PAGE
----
So, What Needs to Change?

Observing how important leadership (versus management) is first hand, there has to be an approach that emphasizes, as an organization, not only delivering high value products and services to their customers, but also in how they deliver them. The focus in this paper will be on the latter, but not from a “process” point of view, but rather, from a leadership perspective–specifically, having a servant leader mindset.

Before I get into servant leadership, I'd like to step back a moment to see how I arrived at this assertion.

In recent headlines, there is an interesting notion being challenged by several companies regarding the value of management in the first place. Do we even need managers if they are not providing value? Zappos didn't think so, as they radically redesigned the entire organization to remove management (Sweeny & Gosfield, 2014), as well as Morning Star (Hamel, 2011).

Google even started questioning the value of managers–so much so, that they initiated Project Oxygen in 2009 (Garvin, 2013). As presented in Harvard Business Review's article, “How Google Sold its Engineers on Management,” they spent several years extensively performing data collection and analysis regarding management. Google not only concluded management was necessary, but also that great managers exhibited eight traits (see Exhibit 2).


Exhibit 2: Eight traits of a great manager (Garvin, 2013).

Over time, Google implemented a training program that emphasized demonstration and evaluation of leadership skills based upon these eight traits. According to the Harvard Business Review article, “by November 2012, employees had widely adopted the [management] program—and the company had shown statistically significant improvements in multiple areas of managerial effectiveness and performance” (Garvin, 2013).

What is Servant Leadership?

Reflecting upon the Google traits, at least the top six seem to be in alignment with what I would consider as traits of a servant leader.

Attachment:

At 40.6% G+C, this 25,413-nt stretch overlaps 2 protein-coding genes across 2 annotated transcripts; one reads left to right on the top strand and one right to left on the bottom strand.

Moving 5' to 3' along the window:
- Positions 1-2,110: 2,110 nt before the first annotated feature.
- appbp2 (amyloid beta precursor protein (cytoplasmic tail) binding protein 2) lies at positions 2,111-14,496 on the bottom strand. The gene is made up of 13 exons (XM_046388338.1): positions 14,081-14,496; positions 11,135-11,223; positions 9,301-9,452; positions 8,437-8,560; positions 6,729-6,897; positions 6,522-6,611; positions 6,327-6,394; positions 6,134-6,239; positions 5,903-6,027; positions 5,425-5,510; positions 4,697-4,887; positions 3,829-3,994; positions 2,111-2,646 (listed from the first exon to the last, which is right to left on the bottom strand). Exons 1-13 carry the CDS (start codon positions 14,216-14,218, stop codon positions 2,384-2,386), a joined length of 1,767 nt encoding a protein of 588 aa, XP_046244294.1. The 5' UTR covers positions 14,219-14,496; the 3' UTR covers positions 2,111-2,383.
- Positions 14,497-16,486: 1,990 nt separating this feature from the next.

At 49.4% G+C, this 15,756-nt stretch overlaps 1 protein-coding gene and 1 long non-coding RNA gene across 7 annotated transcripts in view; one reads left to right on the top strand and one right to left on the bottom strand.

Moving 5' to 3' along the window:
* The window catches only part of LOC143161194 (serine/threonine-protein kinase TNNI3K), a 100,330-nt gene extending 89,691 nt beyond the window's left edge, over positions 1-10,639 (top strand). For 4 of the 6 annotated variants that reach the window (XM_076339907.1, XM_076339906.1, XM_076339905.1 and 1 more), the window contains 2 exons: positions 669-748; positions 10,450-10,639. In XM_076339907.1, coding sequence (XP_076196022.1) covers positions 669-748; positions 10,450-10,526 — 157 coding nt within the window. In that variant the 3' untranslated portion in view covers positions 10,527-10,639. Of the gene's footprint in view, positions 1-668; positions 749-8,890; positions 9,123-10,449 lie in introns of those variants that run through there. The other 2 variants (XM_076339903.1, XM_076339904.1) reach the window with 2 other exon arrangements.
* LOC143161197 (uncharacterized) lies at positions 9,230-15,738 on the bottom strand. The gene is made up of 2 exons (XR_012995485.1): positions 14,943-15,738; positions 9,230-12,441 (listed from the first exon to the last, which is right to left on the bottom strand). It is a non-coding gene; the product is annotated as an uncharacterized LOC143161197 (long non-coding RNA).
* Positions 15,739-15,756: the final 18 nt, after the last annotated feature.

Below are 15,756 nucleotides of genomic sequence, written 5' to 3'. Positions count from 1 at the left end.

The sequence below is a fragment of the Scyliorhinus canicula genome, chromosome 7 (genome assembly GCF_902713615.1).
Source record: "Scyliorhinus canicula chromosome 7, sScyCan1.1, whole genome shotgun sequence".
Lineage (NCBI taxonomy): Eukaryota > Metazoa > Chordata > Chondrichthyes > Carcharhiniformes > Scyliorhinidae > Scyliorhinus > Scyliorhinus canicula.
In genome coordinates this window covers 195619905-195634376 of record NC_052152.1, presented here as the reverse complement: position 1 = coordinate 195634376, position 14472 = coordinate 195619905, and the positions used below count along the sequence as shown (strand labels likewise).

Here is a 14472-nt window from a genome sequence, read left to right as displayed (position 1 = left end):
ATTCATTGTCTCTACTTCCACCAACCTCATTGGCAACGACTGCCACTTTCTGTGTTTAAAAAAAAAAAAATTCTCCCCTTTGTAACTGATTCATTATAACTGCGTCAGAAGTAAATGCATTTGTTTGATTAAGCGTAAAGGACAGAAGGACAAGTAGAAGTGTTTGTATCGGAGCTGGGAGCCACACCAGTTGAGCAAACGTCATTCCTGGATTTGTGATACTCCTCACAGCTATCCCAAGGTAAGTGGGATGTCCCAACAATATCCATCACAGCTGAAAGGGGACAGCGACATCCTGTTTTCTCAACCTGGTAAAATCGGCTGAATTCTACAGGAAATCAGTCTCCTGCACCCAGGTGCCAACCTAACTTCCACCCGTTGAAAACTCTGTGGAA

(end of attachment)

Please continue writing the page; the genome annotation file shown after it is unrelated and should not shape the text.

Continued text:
So what is a servant leader? The concept of servant leadership is certainly not new. The modern view can be taken from Robert Greenleaf's essay, “The Servant as Leader,” where he coins the term “servant leader,” describing it as:

“A servant-leader focuses primarily on the growth and well-being of people and the communities to which they belong. While traditional leadership generally involves the accumulation and exercise of power by one at the ‘top of the pyramid,’ servant leadership is different. The servant-leader shares power, puts the needs of others first and helps people develop and perform as highly as possible” (Greenleaf, 1970).

Peter Economy at Inc. magazine says it a little more succinctly with, “the idea of servant leadership is that the typical hierarchy where employees are supposed to serve their bosses is turned upside down. Instead, leaders serve their people” (2015).

On the surface, there seems to be obvious benefits for servant leadership. Mr. Economy states, “by serving your employees, you can build a happier, more-productive business with a better bottom line” (2015).

Providing some more quantitative perspective to the benefits of servant leadership, studies have shown, “when the practices of servant leadership are implemented through leadership training in a business, performance has improved by 15 - 20% and work group productivity by 20 – 50%. Fortune magazine's annual rankings of the best 100 corporations to work for show that companies that practice servant leadership consistently rank within the top 10 (e.g., Southwest Airlines, Synovus Financial Corporation, TD Industries, and Container Stores)” (Wong & Davey, 2007).

Heskett (2013) further discusses work by a group of organizational psychologists led by Adam Grant to impacts on the servant leaders themselves, not just on those that they lead. Grant asserts that, “servant leaders are not only more highly regarded than others by their employees and not only feel better about themselves at the end of the day, but are more productive as well.” [Grant's] thesis is that “servant leaders are the beneficiaries of important contacts, information, and insights that make them more effective and productive in what they do even though they spend a great deal of their time sharing what they learn and helping others through such things as career counseling, suggesting contacts, and recommending new ways of doing things.”